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Dollar at 2008 highs as oil's tumble gathers pace

Filed on September 2, 2008

LONDON - The dollar extended its rally to new 2008 highs against a basket of currencies on Tuesday as falling oil prices fanned expectations of lower global inflation rates and monetary policy easing outside the United States.

The euro fell seven-month low against the resurgent dollar, sliding below $1.45. Combined with an increasingly bleak UK economic outlook, the dollar's broad strength pushed sterling further below $1.80, to its lowest since April 2006.

The pound also plumbed new record lows against the euro and a 12-year low against a basket of currencies.

The overriding theme driving financial markets on Tuesday was oil's tumble to $105.46 per barrel following Hurricane Gustav's downgrade on Monday to Category 2.

Oil has fallen almost 30 percent from July's record peaks near $150. That prompted traders to bet global inflation would ease in the coming months, giving central banks room to deliver growth-supportive interest rates cuts.

Australia's central bank cut rates by a quarter percentage point earlier on Tuesday to 7 percent, helping drive the Australian dollar down sharply to its lowest in a year.

Base rates in the United States have already been slashed in the past year, to 2 percent, while Japanese rates are at 0.50 percent. These rates are unlikely to go much lower.

"It does look like there's market capitulation in oil prices and that is helping the dollar to strengthen," UBS currency strategist Geoffrey Yu said.

"The market is shifting towards a view ... where the U.S. economy is in a more advanced stage of an economic adjustment than other economies. Investors are allocating money back into the U.S., trying to capture this bounce ahead of time."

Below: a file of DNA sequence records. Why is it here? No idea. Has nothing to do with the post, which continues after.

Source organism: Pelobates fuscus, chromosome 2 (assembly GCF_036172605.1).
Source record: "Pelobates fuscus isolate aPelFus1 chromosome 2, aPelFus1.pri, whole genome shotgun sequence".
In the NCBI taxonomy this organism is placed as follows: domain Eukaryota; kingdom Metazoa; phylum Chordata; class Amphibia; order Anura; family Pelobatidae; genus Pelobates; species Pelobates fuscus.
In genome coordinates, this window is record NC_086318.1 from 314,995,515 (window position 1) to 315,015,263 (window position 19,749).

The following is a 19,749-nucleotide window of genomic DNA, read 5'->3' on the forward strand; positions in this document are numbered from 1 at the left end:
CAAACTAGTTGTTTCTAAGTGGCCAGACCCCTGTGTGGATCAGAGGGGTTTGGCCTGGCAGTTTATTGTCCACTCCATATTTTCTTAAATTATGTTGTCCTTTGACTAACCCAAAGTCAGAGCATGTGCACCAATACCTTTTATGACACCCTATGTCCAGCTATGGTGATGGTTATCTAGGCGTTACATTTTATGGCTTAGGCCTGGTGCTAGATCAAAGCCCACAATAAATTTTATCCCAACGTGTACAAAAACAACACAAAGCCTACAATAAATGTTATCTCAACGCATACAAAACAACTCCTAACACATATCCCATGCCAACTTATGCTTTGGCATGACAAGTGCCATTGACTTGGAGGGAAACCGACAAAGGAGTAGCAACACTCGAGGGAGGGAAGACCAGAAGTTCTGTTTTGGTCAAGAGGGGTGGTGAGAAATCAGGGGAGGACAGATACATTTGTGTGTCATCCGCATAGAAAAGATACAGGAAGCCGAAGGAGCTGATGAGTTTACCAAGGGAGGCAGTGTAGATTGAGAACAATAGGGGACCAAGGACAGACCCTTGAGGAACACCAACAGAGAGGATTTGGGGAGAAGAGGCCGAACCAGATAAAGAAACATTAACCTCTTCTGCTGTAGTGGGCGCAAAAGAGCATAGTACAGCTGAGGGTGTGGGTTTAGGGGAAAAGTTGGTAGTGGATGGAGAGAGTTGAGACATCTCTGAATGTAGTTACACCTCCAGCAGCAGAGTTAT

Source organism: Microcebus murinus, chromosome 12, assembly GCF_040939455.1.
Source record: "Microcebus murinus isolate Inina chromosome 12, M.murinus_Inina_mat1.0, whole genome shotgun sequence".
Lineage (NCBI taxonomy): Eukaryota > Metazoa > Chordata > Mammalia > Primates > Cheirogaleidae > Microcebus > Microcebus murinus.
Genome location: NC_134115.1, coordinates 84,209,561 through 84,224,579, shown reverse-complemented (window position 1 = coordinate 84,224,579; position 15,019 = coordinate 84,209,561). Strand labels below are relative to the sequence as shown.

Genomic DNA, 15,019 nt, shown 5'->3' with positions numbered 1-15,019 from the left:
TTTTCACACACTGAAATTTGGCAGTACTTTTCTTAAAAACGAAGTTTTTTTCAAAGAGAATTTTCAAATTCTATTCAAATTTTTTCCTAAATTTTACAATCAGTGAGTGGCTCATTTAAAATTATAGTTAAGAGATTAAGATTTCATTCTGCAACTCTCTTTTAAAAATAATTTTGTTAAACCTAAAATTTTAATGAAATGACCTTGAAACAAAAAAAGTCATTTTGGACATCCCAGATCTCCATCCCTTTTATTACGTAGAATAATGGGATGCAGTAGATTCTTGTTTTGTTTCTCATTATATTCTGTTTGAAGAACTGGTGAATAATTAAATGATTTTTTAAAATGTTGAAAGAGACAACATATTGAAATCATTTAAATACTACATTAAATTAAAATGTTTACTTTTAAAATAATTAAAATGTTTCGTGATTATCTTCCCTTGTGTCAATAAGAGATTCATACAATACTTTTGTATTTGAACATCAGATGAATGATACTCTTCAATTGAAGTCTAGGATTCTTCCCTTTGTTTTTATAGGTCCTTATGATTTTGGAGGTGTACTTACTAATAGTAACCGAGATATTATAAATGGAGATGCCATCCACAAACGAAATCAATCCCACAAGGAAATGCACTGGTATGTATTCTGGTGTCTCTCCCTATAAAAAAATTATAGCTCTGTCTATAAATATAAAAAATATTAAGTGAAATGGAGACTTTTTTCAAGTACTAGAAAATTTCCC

At 1114 GMT the euro was down 0.8 percent on the day at $1.4481, below $1.45 for the first time since February and more than 15 cents off the record high scaled in mid-July.

Sterling set a two-year low of $1.7784 before pulling back to $1.7805, down 1.1 percent. The dollar index rose 1.3 percent to 78.165, having earlier hit a 10-month high of 78.274, and has racked up gains of 10 percent since mid-July.

The Australian dollar fell more than two percent to $0.8270 , its lowest in a year, after the central bank rate cut.

The dollar was up 0.7 percent against the yen at 108.83 yen , above a one-month low of 107.62 struck the previous day.

ECB looms

Liquidity in the global foreign exchange market was returning to more normal levels as the U.S. markets were set to open after Monday's Labor Day holiday.

Attention is seen turning later this week to the press conference which European Central Bank chief Jean-Claude Trichet will hold after Thursday's policy meeting at which the ECB is expected to leave interest rates unchanged at 4.25 percent.

With oil prices falling sharply, investors will seek signs that Trichet's anti-inflation rhetoric is cooling.

Maurice Pomery, head of currency strategy at IDEAGlobal, noted the RBA was until recently one of the most hawkish central banks: "I strongly believe others will follow sooner than expected," he said, with the possible exception of the ECB.

Sterling was under heavy selling pressure after Britain's finance minister said at the weekend that economic challenges were the greatest in 60 years. It fell further on Tuesday to hit a 12-year low on a trade-weighted measure at 88.5, with the euro rising to a record high of 81.62 pence.

British Prime Minister Gordon Brown cut an unpopular tax on home purchases as part of a package to boost the country's slumping housing market but the package was given short shrift.

"The view is probably 'too little too late'," said Kamal Sharma, G10 strategist at JP Morgan.

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